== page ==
Ground broken on Alameda Point project

Alameda city leaders broke ground on a billion-dollar development Wednesday on what was once a Navy base. It's called Alameda Point.

"We are solving a lot of important problems with this project," said Alameda Vice-Mayor Malia Vella.
Since the Navy left in 1997, the 68-acre lot has been vacant.

But under the plan a new community will spring up with 800 homes and apartments. About a quarter of them will be designated as affordable, ranging from $500 to about $2,000 a month, and some homes will go to teachers.

"Where teachers are struggling to stay in these communities, we want teachers to stay here and work here," said Vella.  

The project is also looking to attract a high tech campus, restaurants and other businesses, creating perhaps 5,000 or more jobs here.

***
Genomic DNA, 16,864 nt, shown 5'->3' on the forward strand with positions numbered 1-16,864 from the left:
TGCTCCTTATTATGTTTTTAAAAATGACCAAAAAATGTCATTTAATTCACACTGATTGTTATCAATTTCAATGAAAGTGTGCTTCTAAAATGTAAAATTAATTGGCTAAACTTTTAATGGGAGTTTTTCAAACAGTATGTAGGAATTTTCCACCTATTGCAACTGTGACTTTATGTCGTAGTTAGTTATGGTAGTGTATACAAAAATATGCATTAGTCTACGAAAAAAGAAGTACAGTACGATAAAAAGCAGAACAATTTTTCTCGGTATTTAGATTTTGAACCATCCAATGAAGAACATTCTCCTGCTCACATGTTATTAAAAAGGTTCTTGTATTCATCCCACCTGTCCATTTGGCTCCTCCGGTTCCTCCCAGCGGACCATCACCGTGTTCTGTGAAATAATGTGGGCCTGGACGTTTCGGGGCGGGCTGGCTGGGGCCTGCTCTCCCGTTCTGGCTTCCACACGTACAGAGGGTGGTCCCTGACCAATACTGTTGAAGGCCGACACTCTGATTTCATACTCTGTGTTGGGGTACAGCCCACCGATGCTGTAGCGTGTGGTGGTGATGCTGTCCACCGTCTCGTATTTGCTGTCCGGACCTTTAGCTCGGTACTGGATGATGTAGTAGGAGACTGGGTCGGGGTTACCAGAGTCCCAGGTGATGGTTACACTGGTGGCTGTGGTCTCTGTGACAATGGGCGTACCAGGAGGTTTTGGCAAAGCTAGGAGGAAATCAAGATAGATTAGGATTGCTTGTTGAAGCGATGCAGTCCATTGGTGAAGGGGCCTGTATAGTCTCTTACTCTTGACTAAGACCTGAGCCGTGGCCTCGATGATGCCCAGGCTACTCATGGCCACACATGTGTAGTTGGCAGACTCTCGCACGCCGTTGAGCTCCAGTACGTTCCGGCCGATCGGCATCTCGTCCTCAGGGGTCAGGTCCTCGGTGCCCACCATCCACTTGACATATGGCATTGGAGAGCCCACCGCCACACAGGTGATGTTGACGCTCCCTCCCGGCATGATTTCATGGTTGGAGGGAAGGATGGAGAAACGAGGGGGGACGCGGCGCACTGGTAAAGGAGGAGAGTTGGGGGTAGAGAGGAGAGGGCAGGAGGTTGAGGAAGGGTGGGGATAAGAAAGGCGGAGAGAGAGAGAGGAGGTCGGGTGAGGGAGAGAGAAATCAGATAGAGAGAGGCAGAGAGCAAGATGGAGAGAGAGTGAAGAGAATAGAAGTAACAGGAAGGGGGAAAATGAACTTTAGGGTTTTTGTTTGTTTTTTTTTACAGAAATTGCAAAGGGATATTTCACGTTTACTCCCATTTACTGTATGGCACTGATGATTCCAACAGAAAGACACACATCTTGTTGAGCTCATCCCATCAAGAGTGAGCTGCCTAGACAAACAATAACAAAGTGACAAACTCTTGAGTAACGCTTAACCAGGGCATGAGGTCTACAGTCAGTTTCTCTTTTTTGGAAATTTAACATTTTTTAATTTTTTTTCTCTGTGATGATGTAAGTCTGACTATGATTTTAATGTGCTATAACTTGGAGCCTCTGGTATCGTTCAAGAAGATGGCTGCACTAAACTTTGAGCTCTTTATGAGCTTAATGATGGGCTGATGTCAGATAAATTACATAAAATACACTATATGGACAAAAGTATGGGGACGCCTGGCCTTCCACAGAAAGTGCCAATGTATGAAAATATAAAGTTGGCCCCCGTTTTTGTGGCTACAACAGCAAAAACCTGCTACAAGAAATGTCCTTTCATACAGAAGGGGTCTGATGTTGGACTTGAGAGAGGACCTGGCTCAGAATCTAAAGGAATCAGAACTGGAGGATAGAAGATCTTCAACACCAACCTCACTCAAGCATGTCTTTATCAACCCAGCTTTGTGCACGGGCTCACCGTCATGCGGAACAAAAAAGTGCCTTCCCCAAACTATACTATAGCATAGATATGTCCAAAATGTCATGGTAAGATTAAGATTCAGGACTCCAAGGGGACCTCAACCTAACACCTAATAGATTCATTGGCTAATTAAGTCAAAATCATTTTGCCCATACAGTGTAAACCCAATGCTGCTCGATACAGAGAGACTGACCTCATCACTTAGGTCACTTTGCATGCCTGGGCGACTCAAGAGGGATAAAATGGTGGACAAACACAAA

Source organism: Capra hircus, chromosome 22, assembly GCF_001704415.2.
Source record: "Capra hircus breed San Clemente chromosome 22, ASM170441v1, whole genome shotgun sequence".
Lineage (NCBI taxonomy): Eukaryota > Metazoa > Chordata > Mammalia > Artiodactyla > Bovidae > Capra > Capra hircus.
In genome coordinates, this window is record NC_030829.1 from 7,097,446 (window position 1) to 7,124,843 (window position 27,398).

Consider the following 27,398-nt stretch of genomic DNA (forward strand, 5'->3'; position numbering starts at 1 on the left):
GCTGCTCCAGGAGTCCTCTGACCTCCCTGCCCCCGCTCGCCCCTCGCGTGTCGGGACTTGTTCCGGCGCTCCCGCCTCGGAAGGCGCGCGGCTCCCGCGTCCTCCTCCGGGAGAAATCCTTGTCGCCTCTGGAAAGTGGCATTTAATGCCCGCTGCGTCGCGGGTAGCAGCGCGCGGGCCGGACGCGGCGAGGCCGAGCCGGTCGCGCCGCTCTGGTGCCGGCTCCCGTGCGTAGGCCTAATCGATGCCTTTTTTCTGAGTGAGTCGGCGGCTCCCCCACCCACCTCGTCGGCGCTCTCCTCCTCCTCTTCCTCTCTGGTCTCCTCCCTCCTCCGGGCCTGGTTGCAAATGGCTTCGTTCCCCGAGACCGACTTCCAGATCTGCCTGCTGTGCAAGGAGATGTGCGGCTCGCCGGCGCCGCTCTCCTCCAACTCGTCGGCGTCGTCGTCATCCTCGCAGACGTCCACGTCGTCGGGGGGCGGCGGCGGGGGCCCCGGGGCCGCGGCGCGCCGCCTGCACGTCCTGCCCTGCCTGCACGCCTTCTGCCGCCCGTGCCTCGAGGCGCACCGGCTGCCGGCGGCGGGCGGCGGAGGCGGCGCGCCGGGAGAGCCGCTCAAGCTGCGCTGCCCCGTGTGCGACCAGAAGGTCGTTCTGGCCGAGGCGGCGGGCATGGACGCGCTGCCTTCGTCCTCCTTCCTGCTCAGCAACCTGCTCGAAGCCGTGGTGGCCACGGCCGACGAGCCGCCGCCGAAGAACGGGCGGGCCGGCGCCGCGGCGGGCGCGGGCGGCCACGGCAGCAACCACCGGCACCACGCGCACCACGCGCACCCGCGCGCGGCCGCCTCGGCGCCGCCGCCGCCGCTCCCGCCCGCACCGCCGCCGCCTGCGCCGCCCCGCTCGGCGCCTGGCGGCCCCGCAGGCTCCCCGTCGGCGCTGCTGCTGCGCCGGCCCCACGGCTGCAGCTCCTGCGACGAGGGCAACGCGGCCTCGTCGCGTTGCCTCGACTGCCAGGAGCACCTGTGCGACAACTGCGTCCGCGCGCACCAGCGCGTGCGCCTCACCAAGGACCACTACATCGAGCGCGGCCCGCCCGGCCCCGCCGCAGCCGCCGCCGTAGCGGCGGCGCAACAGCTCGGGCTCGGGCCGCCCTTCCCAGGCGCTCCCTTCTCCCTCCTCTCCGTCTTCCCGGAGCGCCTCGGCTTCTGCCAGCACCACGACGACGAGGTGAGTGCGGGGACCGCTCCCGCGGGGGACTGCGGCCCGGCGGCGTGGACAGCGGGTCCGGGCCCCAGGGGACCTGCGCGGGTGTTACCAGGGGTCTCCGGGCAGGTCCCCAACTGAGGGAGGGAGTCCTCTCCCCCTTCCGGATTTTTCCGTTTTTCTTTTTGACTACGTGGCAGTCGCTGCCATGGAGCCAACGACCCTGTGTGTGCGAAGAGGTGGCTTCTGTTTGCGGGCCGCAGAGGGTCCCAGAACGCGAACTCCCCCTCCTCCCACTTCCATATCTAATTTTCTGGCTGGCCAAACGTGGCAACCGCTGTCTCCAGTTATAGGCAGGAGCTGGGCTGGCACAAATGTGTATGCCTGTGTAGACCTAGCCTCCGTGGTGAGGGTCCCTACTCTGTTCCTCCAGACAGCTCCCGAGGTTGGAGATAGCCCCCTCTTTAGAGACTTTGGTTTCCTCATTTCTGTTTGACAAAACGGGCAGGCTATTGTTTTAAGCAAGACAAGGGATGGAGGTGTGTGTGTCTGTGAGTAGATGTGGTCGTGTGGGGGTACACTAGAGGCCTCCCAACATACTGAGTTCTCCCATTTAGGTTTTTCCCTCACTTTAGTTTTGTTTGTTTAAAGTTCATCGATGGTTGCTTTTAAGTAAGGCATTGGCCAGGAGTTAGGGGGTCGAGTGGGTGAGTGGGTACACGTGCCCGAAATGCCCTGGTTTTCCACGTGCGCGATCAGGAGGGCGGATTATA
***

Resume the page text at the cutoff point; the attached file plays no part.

"The city lost a lot of jobs when the Navy left. We have a great opportunity to create space for jobs. We can do it here far more cost effectively than in San Francisco or on the peninsula.

With more people coming in there is concern about excessive traffic. But built into the project is a new ferry terminal, plus buses are expected to run every 15 minutes to a BART station.

"Our whole focus is to reduce the reliance on vehicles. We will have shuttle services that will be connecting to BART," said residential developer Bruce Dorfman.

The developer also says that unlike the Hunters Point Shipyard development, there is little reason for concern about toxic chemicals in the soil.

"We are doing a lot of testing of the soil. Everything is looking good," he said.

With construction now about to go into full swing, Dorfman says people could start moving in here in about two years.